With the race suddenly tightening, Vice President Gore and former New Jersey senator Bill Bradley foreshadowed a "spirited debate" for the Democratic presidential nomination here yesterday, sounding similar themes while displaying strikingly different styles before an audience of party activists and officials.

Gore took a swipe at Bradley over school vouchers as the two rivals made back-to-back speeches to the fall meeting of the Democratic National Committee. Bradley did not directly engage Gore on the issues but urged the audience to let the voters, and not party bosses, determine the outcome of the nomination fight.

Both targeted Texas Gov. George W. Bush, the Republican front-runner, for his opposition to expanding hate-crimes legislation in his home state and to stricter gun control legislation.

Their speeches to the DNC, an organization that is publicly neutral but whose members overwhelmingly support the vice president, came a day after a new CNN/Time poll showed Bradley edging ahead of Gore for the first time in New Hampshire and amid increased concern among Gore supporters that the nomination fight will be far more competitive and costly than they had hoped.

For Gore, it was an opportunity to reassure nervous supporters that he and his operation have turned around a wobbly campaign. For Bradley, it was a chance to reach out to the party officials who are mostly partial to Gore but who have been impressed by his well-financed and well-organized operation.

Bradley and Gore agreed on most issues yesterday, as they paraded their party credentials and their commitment to economic justice, civil rights, women's rights, educational opportunity and gun control.

But it was Gore who made the most direct appeal for support, opening his speech by saying, "I want to be your nominee, and I'm going to work my heart out to earn your vote." Bradley said he was "energized" over the prospect of "a real contest with real choices decided by voters in caucuses and primaries across the nation."

In a relaxed, conversational tone, Bradley acknowledged the reality that many of those in the room have already publicly or privately committed to support Gore at the convention in Los Angeles next summer. But he appealed to them by saying his goal, like theirs, is a total Democratic victory in 2000.

"I want you to know whether you're for me or against me, we share that same goal of mutual respect," Bradley said. "[Rep.] Charlie Rangel [D-N.Y.] may not be for me, but I sure want him to be chairman of the House Ways and Means Committee. [House Democratic Leader] Dick Gephardt [D-Mo.] may not be for me, but I sure want him to be speaker of the House of Representatives."

Gore was more animated and aggressive in his presentation, and also occasionally walked away from the podium, using a wireless microphone to deliver portions of his standard stump speech. But in comparison to his performance at the DNC last spring, Gore drew praise from supporters for his improved oratory.

"They were both hitting very similar themes," said Ohio chairman David Leland, a Gore supporter. "But Al Gore's speech was perhaps the best speech of his I've ever heard."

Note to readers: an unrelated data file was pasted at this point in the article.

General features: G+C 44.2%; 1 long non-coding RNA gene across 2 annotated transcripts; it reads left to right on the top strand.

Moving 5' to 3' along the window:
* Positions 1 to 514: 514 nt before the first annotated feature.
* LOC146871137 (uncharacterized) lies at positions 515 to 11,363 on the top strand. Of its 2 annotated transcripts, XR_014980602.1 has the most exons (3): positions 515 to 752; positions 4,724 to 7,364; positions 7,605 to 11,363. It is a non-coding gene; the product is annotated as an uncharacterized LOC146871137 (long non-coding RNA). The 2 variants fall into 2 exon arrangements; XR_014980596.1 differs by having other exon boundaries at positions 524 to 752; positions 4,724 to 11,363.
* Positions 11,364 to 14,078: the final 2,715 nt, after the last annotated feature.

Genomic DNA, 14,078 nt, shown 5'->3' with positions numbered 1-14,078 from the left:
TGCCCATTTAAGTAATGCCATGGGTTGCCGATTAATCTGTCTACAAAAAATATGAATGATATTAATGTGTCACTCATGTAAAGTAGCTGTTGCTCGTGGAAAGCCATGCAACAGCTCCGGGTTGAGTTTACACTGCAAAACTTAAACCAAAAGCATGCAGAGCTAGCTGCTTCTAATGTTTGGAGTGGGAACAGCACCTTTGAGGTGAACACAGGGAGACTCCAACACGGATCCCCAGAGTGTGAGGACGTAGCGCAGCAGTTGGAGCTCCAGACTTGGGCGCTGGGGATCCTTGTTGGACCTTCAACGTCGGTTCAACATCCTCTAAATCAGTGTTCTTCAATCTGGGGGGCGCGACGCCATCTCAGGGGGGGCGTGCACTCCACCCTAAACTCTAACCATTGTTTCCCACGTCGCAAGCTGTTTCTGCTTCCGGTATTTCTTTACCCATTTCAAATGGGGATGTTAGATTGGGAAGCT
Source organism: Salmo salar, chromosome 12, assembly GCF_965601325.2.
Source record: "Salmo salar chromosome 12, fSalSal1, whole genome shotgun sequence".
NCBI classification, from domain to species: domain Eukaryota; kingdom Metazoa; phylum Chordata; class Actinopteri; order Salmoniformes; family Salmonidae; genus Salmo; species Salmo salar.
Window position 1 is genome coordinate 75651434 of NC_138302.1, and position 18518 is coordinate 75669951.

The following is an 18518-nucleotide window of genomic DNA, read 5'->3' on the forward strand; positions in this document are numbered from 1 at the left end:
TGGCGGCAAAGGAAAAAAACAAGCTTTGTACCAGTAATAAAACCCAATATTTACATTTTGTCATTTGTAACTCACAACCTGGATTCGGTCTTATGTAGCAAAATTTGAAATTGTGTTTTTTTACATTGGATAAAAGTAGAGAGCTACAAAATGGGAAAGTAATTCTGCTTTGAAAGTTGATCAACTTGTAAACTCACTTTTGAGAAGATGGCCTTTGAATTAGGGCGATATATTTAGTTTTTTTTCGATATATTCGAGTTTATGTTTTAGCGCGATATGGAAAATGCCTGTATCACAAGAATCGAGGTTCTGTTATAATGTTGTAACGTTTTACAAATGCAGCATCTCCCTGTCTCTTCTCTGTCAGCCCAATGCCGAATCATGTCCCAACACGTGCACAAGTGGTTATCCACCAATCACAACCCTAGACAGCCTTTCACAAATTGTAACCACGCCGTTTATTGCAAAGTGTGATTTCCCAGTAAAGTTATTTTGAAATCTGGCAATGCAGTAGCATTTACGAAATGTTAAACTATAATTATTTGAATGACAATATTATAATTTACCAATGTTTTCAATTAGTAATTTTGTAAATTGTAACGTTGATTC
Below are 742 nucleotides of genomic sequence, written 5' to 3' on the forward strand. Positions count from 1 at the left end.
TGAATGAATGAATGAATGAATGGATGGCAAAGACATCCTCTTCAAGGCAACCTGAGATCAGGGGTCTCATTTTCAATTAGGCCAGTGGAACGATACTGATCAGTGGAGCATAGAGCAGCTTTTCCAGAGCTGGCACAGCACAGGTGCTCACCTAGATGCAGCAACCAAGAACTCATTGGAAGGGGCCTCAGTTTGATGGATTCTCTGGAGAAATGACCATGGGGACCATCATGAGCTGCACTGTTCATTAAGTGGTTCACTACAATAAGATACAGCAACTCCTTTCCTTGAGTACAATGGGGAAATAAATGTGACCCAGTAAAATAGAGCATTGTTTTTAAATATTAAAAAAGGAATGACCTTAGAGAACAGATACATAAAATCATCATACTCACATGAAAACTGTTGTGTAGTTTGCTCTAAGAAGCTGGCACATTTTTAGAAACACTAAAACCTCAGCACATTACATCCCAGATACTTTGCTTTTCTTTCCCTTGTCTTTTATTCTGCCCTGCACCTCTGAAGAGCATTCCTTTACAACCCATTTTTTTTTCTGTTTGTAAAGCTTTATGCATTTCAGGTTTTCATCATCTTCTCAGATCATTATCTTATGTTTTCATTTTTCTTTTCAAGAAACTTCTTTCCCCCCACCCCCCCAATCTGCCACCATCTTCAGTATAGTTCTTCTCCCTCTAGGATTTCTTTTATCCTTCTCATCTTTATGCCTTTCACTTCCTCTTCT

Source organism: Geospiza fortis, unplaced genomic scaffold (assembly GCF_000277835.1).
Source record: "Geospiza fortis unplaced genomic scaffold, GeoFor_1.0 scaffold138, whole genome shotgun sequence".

Rod Julander, vice chairman of the Utah Democratic Party, said the difference between the Gore of last spring and yesterday "was like night and day." But Julander, who supports Bradley, said he believed the public may prefer "a more low-key, relaxed style."

Bradley spoke first after an overnight schedule change that allowed the vice president to close the three-day meeting at which Philadelphia Mayor Edward Rendell--a Gore supporter--was elected the party's new general chairman.

Bradley praised President Clinton for promoting racial harmony and the Clinton-Gore administration for economic stewardship. "We are doing very well," he said, but then added, "What else is there to do?"

Peering over reading glasses, Bradley ticked off the major themes of his campaign to date: reducing child poverty, registering all handguns, dramatically expanded access to affordable health care, civil rights and a reinvigorated political process that puts "at the center of political involvement service to your community and your country."

Bradley closed by telling the DNC members he hoped that he and Gore "can show people that politics doesn't have to be about negative campaigning," but again asked that the decision be left "where it should be, and that is with the people."

Gore entered the back of the hotel ballroom, making his way through cheering college students and DNC members to the sounds of "Love Train."

Twice in his speech he invoked his newest campaign slogan as he pledged to "make change work for working families." His speech also offered a checklist of pledges to key Democratic constituencies, from abortion rights to affirmative action to veterans benefits.

His most direct reference to Bradley came as he talked about education. Bradley supported limited experimentation with school vouchers while in the Senate, and yesterday Gore said to strong applause: "I have never been for vouchers. I have always opposed vouchers and I always will."

Like Bradley, Gore criticized Bush on the issue of hate crimes legislation, citing two vicious crimes, one racial and the other related to homosexuality.

"If James Byrd is dragged behind the back of a pickup truck by bigots because of his race, when Matthew Shepard is crucified on a split-rail fence by bigots, how can any political leader in either party say that there is no difference between hate crimes and other crimes?" Gore said.

CAPTION: Members cheer on presidential candidates Vice President Gore and former senator Bill Bradley, both of whom spoke yesterday at fall DNC meeting.